LAUNCHING

Glider launching at Bellarena is by aerotow or self-launch only. Winch launching is not available. 

Pilots will use the CBSIFTCBE preflight checks. Once these are complete and the pilot is ready for launch he will ask for the cable to be attached. The cable will be connected to the glider's nose hook where one is available; otherwise to the most appropriate alternate.

Accepting the cable signals to the ground crew that the glider is ready for immediate launch. After cable attachment, the ground crew will check for aircraft in the circuit and approach, and for other potential hazards, and if satisfied of safety will lift the glider wings level. This indicates to the tug pilot that, once he is ready, he may commence the launch.

A launch-point marshal, who may also be the wing-runner, will carry a radio and be able to stop the launch in the event of any potential hazard arising. He will monitor the launch at least until the combination is airborne.

ANY person having doubts as to the safety of the launch should stop it by using the words "Stop! Stop! Stop!". If either tug pilot or glider pilot decides that the launch is potentially unsafe, they should terminate it by releasing the cable.

'Standard' launches are to 2000 ft above airfield elevation. Any deviation from this should be requested of the tug pilot before launch, and will be transmitted by the tug pilot to the log-keeper after release for entry to Logstar.

Within reason, glider pilots may elect to be towed to whatever height they wish. This will depend upon conditions, pilot experience, purpose of flight etc. However, when lift conditions are reliable, such as on a strong ridge-lift day, turnaround times, fuel burn and tug overhead costs will all be reduced by pilots accepting lower-than-standard tows. NOTE - Safety must not be compromised, and the selection of release height remains the glider pilot's decision. 

On release, the glider will turn left, and the tug, after maintaining straight and level flight for a few seconds, will turn right unless to do so would cause confliction with other aircraft.

See full details at Order of Flying

 


USE OF R/T

Our local soaring frequency is 130.1 Mhz. This is monitored by the tug G-TUGG or on occasion G-CONR. Glider pilots operating further away from Bellarena and intending to exchange cross-country messages are requested to announce their intention and to change frequency to 130.4 MHz.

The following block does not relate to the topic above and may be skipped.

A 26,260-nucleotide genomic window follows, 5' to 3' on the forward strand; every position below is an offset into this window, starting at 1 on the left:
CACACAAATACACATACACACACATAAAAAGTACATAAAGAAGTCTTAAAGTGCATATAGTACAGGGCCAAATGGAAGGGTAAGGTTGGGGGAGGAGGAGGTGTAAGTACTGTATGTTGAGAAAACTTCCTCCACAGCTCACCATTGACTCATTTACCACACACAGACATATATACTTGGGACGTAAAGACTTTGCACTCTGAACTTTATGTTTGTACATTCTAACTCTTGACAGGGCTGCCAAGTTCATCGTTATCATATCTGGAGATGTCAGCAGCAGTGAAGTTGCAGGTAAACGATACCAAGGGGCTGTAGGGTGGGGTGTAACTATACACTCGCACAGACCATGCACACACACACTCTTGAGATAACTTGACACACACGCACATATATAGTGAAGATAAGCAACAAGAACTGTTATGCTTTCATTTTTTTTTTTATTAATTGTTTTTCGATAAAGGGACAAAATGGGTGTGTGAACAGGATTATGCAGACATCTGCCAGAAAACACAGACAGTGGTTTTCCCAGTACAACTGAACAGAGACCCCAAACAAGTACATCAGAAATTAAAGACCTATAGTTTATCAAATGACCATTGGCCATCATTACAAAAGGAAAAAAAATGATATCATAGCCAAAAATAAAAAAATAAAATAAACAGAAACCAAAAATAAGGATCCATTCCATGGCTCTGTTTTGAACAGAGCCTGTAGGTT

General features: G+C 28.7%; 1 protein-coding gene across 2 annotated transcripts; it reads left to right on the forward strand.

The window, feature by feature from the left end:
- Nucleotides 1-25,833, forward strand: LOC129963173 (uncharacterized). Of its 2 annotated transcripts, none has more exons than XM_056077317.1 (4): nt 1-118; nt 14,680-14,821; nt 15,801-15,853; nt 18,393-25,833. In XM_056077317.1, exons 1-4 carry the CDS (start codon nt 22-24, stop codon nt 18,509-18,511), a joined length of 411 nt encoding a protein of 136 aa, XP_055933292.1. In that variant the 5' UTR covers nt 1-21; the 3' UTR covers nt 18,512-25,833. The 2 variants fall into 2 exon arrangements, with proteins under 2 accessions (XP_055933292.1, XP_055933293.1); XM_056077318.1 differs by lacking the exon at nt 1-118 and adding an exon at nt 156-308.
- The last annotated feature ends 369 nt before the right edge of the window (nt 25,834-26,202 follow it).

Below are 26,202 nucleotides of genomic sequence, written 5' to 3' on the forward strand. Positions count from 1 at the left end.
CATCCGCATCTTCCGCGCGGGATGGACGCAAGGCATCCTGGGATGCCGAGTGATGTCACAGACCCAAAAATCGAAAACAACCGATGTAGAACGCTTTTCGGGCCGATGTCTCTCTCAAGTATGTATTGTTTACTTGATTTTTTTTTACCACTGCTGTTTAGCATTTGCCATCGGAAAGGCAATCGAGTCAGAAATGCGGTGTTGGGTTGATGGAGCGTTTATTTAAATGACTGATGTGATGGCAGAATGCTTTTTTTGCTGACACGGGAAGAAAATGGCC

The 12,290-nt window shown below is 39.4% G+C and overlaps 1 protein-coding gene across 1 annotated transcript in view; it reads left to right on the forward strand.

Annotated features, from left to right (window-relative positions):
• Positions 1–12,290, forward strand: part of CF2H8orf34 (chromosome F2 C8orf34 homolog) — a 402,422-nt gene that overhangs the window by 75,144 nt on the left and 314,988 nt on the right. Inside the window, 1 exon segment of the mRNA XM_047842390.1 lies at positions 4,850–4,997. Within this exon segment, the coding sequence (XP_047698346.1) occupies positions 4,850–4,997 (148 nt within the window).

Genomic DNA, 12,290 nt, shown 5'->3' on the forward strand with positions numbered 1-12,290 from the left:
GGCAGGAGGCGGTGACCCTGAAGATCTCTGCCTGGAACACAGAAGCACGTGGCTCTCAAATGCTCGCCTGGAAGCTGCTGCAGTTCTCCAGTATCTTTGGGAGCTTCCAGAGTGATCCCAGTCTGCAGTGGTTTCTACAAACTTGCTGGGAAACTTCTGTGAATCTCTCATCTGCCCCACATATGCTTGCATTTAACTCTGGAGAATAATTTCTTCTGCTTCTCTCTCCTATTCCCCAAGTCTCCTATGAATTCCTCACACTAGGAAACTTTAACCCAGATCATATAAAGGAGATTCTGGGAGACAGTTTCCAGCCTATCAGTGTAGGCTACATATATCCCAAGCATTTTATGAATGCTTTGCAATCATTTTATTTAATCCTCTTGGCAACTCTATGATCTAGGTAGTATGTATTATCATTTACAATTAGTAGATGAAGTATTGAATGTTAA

Any glider without a serviceable radio capable of receiving the appropriate frequencies must be kept well clear of the designated ILS Box associated with the ILS approach facility for Eglinton airport. 

See the separate sections relating to airspace and self briefing.

See full details at Order of Flying

 

 

CIRCUITS

All glider pilots intending to land at Bellarena should plan their flights to finish with a normal circuit and landing.

All circuits should be Left Hand unless otherwise directed. Should there be a reason to vary the circuit direction, the Duty Instructor will indicate the required circuit direction at the daily briefing and record this on the briefing sheet. The circuit direction in force will apply to tugs and aeroplanes operating from Bellarena. Pilots of visiting aircraft making PPR telephone calls or making radio contact when arriving by air will be advised of the circuit direction in force. 

The recommended circuit direction for the day does not prevent any glider pilot from applying their own judgement on circuit direction if the urgency of the situation dictates, for example running short of height for any reason. In such cases an appropriate radio call will assist greatly with situational awareness for everyone. All pilots should recognise that, notwithstanding the circuit direction in force, there may be opposing circuit traffic that may be difficult to detect and therefore a particularly rigorous lookout is required. 

'Beat-ups' and 'practice competition finishes' over the airfield often compromise the safety of the glider involved, and can cause hazardous confliction with other circuit traffic. Neither may be performed without the express authorisation of the CFI or Duty Instructor.

Final glides for tasks, or for competition training, should be selected to a finish point outside the circuit area, with the glider subsequently joining a conventional circuit to land.

See full details at Order of Flying

 

'OFF AIRFIELD' LANDINGS

By prevailing Irish standards the fields on the Magilligan peninsula are big and those south of our local River Roe are even bigger for just a few miles southward, after which Ireland’s mini-patchwork begins.

Most are grass, with landable surfaces but, of course, the likelihood of livestock. In our immediate neighbourhood the fields tend to be orientated, like the site, in the East - West direction. There are no hedges and they are separated by wire fences and every few hundred yards by wide, deep, ditches draining westwards into the lough.

In Ireland a ditch is called a sheugh. If your glider goes into one of these that’s exactly what you’ll get.

 

Temporary single-wire electrified fences across otherwise apparently undivided fields are occasionally to be found, so do the normal careful check for these when setting up an out-landing approach.

The tidal mudflats are landable and can be safely used after a low rope-break on a westward launch. Should this occur, the glider should be speedily retrieved to the foreshore, where it can be de-rigged and returned through our foreshore gate. The undershoot for our prevailing westerly approaches, are to be avoided and should be used only in the most dire need.

Similarly, avoid using the disused and now much built-over Limavady airfield, it is hazardous and there are better, safer, options immediately adjacent if you have to land out.